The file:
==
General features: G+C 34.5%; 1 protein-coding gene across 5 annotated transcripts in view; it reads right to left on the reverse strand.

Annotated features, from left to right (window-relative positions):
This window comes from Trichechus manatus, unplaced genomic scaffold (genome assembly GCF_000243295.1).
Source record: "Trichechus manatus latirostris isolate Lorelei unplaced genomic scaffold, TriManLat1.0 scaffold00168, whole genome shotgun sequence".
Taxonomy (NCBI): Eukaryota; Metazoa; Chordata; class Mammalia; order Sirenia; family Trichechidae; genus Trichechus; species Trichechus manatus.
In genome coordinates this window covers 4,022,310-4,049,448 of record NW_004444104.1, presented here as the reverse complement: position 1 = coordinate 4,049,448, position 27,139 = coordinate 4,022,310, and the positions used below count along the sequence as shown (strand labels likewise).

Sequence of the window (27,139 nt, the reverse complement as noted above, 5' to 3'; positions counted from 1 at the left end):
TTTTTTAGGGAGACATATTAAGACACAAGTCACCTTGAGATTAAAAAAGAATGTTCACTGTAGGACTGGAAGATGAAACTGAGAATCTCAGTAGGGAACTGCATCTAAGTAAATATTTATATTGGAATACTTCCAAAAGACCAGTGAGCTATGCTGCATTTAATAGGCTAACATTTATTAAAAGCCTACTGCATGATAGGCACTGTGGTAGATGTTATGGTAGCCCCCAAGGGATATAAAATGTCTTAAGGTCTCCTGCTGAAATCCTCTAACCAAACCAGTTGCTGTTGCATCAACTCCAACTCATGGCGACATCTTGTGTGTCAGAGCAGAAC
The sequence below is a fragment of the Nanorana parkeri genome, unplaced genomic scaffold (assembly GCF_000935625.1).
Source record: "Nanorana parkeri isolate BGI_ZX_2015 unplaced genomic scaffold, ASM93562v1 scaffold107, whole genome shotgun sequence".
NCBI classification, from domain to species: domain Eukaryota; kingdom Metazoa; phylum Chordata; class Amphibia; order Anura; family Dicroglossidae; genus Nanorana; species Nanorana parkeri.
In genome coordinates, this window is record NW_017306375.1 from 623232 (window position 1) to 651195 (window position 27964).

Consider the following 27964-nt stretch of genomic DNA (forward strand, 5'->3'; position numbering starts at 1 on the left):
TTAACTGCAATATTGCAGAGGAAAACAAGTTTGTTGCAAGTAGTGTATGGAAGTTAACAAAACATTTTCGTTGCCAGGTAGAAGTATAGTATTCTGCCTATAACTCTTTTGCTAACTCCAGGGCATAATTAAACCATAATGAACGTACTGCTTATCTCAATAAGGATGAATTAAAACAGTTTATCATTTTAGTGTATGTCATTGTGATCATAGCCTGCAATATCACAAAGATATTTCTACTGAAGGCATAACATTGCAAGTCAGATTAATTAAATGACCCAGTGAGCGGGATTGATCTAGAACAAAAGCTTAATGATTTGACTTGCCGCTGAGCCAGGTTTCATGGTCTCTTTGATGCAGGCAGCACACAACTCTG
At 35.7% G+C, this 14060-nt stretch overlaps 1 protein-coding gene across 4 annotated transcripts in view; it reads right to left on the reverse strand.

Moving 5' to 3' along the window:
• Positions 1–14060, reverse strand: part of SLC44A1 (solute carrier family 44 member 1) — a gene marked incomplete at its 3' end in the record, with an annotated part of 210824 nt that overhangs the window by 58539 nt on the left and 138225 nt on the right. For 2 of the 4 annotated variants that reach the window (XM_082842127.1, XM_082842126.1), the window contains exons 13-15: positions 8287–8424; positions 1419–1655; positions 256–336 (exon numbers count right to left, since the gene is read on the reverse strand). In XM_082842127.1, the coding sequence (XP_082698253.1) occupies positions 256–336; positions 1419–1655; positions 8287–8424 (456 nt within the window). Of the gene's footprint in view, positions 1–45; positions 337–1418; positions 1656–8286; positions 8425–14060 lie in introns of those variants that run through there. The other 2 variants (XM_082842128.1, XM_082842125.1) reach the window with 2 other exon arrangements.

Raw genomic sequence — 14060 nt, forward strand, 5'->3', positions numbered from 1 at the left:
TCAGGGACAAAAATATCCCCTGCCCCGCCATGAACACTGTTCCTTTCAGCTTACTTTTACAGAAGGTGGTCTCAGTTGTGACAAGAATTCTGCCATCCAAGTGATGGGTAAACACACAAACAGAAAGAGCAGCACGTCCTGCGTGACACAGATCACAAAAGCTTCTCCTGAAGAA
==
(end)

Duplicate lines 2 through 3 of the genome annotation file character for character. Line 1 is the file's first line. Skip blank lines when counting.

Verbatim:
Annotated features, from left to right (window-relative positions):
This window comes from Trichechus manatus, unplaced genomic scaffold (genome assembly GCF_000243295.1).